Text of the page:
• Establish a process for consumers to appeal a controller’s refusal to take action in response to a consumer inquiry.
  • Implement and adopt “reasonable administrative technical, and physical data security practices to protect the confidentiality, integrity, and accessibility of personal data.”
  • Refrain from processing sensitive data collected for purposes within the scope of the law without prior consent from the consumer.
  • Comply with other applicable state and federal laws.
  • Provide consumers with a privacy notice that details the categories of personal data processed, the purpose for processing personal data, how consumers may exercise their rights under the law (e.g., how consumers can submit an inquiry about their consumer rights), categories of personal data shared with third parties, whether the personal data is sold to third parties, whether the controller engages in targeted advertising, and how to opt out of the sale of personal data.

Processors regulated by SF 262 must:

  • Assist controllers in their duties required by SF 262 (e.g., help controllers respond to consumer requests about personal information, notify the controller of a security breach).
  • Have a contract with the controller that specifies the processor’s data processing procedures, ensure the processor will maintain confidentiality of the data, and upon request by the controller, agree to make available, delete or return the personal data to the controller.

What are the Penalties for Lack of Compliance?

The enforcement of SF 262 is the exclusive responsibility of the Iowa State Attorney General (AG). SF 262 does not create a private right of action. Individuals may submit complaints to the Attorney General in order to alert the AG that a violation of SF 262 is occurring. Regardless of how the AG becomes aware of a violation, the AG will send a written notice to a controller or processor in violation of SF 262, giving the entity 90 days to cure any such violation(s). If a controller or processor continues to violate SF 262, the AG may initiate an action in the name of the state, seeking an injunction of any violations and civil penalties of up to $7,500 USD for each violation.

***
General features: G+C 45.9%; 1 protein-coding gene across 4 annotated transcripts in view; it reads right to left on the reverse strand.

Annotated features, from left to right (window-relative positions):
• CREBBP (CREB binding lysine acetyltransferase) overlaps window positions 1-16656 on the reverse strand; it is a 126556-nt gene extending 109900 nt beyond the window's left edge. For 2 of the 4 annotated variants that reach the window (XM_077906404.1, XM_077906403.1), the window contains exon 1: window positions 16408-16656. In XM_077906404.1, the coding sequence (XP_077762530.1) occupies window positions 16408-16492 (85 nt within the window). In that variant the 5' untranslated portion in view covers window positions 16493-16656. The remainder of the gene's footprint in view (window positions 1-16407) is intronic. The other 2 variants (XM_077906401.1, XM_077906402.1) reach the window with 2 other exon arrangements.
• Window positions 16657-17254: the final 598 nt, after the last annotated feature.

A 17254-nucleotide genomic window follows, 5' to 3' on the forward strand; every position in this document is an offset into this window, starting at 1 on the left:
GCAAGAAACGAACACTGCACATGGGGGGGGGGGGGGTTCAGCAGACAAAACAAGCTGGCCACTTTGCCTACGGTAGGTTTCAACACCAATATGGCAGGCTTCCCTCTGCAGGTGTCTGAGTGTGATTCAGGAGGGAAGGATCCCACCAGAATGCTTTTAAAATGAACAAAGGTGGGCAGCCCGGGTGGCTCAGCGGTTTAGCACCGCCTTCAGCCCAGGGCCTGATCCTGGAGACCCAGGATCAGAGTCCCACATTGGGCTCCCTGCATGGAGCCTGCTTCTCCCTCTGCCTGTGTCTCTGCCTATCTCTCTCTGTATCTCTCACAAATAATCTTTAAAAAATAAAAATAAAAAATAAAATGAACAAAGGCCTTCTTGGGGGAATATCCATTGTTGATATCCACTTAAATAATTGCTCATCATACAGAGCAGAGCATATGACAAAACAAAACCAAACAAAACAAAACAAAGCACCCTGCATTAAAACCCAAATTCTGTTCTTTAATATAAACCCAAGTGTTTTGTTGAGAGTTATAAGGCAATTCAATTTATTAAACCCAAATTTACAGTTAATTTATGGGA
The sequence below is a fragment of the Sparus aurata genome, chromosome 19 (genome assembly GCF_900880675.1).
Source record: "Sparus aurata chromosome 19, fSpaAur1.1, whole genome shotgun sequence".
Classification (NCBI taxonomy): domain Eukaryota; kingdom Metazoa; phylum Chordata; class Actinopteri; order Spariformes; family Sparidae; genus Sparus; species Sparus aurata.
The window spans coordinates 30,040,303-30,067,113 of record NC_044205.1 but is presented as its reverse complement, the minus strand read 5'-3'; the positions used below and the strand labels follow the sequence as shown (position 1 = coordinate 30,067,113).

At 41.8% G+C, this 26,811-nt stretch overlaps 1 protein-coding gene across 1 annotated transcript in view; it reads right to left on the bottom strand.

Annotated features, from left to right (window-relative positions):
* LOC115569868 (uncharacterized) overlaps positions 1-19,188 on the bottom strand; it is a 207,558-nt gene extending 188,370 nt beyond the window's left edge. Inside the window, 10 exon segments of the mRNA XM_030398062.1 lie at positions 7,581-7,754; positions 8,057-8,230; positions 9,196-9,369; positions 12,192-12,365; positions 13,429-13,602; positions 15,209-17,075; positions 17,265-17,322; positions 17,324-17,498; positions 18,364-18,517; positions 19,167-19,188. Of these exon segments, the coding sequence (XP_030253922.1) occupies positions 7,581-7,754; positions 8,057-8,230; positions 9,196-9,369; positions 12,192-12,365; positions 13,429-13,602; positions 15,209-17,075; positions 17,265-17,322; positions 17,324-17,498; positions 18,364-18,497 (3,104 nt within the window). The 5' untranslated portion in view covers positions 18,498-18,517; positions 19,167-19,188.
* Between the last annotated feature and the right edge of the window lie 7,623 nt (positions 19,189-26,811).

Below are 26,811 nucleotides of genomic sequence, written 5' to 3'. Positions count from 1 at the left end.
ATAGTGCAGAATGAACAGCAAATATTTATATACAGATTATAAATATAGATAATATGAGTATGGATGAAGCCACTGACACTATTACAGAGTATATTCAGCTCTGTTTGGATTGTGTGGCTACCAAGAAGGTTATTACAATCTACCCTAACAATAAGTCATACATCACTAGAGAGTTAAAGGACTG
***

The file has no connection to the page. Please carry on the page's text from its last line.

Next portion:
Comparison with Other States

Iowa’s SF 262 is most comparable to Utah’s Consumer Privacy Act (UCPA). SF 262 provides exemptions for consumer rights where “pseudonymous data” and “de-identified data” (as defined by the bill) are involved, including certain opt-out rights. Like Utah and Virginia, Iowa’s new law has a fairly narrow definition of “sale” of personal data (specifically, the exchange of personal data for monetary consideration by the controller to a third party).

SF 262 does differ from existing state privacy laws on a few grounds. For example, it only requires “clear notice” (different from affirmative “consent” and potentially satisfied by a privacy notice) and an option to opt-out of processing of sensitive data, while other states like Colorado, Connecticut, and Virginia adopted opt-in requirements. The Iowa bill also lacks a consumer right to correct data. There are also no explicit requirements for covered entities to conduct privacy impact assessments or implement data minimization principles beyond the implementation of “reasonable” data practices. Finally, unlike California, SF 262 does not create a private right of action.


If you have more questions about becoming compliant with SF 262 or other data privacy and cybersecurity laws, Sarah will be presenting on data privacy at the Technology Association of Iowa (TAI) Technology Summit held on April 3-4, 2023 and the Iowa Association of Business and Industry (ABI) Taking Care of Business Conference held on June 13-15, 2023. You can also contact Sarah directly at

Sarah M.D. Luth is an Intellectual Property Attorney in the MVS Biotechnology & Chemical Practice Group. To learn more, visit our MVS website.